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INTRODUCTION

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Normal sexual development requires a series of sequential and highly regulated events early in fetal development. This sexual differentiation process is regulated through complex interactions from both genetic and hormonal signals. Any disruption in this developmental pathway can lead to a disorder of sex differentiation (DSD).

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Neonates born with ambiguous genitalia present a daunting challenge to all involved in health care delivery to the individual patient. An urgent evaluation by appropriate disciplines with discrete and delicate interaction with the family is mandatory. Older and potentially negative and confusing terminology has been replaced and should not be used. A new nomenclature for disorders of sex development, introduced at the 2005 Chicago Consensus Conference,1 is more precise, integrates better the progress in our understanding of the molecular basis of development, and is more sensitive to the concerns of the family and patients (Table 48-1).

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Table 48-1Proposed Revised Nomenclature
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NORMAL SEXUAL DIFFERENTIATION AND DEVELOPMENT

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Undifferentiated Stage of Sexual Differentiation

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Normal fetal development of the gonads and the genitalia proceed through 3 sequential stages. The first stage involves the formation of the bipotential gonads from the adrenogonadal ridge at approximately 4 to 5 weeks’ gestation. During this undifferentiated stage, identical structures form in both the XY and XX embryo (Figure 48-1). These structures emanate from the mesonephros and coelomic epithelium. They are the wolffian (precursors to the formation of the seminal vesicles, epididymis, and vas deferens) and müllerian ducts (precursors to the fallopian tubes, uterus, and vagina).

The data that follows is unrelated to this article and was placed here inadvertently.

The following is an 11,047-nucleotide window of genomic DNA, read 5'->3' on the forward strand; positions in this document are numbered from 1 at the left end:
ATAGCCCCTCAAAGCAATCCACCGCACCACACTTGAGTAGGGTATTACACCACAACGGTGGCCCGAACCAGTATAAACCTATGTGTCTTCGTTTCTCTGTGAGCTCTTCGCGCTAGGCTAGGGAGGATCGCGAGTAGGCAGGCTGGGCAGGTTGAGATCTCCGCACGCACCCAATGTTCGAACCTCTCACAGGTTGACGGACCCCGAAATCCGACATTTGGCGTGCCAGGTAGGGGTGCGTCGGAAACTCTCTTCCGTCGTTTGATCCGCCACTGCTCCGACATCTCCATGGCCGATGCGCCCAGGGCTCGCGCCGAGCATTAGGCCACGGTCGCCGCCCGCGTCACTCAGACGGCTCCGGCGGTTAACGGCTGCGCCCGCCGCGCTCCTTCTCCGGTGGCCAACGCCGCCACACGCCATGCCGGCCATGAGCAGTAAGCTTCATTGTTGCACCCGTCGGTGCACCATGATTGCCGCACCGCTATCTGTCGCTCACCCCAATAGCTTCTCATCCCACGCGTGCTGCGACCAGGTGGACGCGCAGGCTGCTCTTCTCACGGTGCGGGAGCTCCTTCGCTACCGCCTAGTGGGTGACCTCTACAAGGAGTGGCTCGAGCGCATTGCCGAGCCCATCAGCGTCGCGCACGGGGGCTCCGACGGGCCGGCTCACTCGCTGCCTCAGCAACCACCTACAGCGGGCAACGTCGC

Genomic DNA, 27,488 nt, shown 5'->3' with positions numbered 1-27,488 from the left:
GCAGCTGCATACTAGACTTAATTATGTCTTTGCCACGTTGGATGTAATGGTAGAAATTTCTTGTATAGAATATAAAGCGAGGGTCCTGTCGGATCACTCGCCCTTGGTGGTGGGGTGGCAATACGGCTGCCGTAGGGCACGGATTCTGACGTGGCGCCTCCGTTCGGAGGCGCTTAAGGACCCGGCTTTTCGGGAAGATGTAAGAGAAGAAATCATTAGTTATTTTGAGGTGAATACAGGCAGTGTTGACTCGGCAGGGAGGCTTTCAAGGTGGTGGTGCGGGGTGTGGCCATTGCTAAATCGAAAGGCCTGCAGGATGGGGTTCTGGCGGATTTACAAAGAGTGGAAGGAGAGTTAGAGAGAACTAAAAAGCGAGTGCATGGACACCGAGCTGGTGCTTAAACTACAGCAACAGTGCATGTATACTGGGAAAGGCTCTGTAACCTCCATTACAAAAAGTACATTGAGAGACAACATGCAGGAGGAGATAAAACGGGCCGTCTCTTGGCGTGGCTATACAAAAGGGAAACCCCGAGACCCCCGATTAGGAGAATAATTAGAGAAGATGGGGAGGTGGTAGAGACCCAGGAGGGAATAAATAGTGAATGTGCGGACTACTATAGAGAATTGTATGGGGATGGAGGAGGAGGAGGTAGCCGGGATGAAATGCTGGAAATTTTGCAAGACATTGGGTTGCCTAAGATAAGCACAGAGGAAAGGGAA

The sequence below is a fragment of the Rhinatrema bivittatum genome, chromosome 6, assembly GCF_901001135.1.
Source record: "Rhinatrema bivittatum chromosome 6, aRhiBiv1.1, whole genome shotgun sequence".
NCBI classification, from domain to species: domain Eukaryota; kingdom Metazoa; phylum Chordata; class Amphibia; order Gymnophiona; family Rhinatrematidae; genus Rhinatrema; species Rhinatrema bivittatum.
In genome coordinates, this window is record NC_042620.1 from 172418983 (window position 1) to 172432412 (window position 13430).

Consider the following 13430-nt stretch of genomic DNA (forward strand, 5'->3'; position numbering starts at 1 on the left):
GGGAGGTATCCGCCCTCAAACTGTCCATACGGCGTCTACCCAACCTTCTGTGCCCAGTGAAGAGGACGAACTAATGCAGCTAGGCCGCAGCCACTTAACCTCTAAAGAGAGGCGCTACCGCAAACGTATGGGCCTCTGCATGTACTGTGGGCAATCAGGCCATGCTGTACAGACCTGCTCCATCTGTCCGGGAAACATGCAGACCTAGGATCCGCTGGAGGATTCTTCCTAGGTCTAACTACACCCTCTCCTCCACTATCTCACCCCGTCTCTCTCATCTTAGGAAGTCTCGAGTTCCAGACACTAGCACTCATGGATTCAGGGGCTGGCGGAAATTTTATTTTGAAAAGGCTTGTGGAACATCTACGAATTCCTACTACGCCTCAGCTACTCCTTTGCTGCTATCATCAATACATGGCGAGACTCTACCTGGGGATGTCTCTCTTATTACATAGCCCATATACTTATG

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FIGURE 48-1

Diagram of the external genitalia in the undifferentiated period. (Reproduced with permission from Diamond.29)

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During this phase, the cloaca, which is the terminal portion of the hindgut limited by the cloacal membrane, is partitioned into an anterior urogenital sinus and a posterior anorectal canal. Subsequently, the urogenital sinus becomes the bladder in both sexes and is the precursor for the prostate and proximal urethra in males and the entire urethra and vagina in females.

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Gonadal Differentiation

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Testis Formation
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By the seventh week of gestation, the undifferentiated gonads in a male embryo develop into a testis under the influence of the SRY (sex determining region of ...

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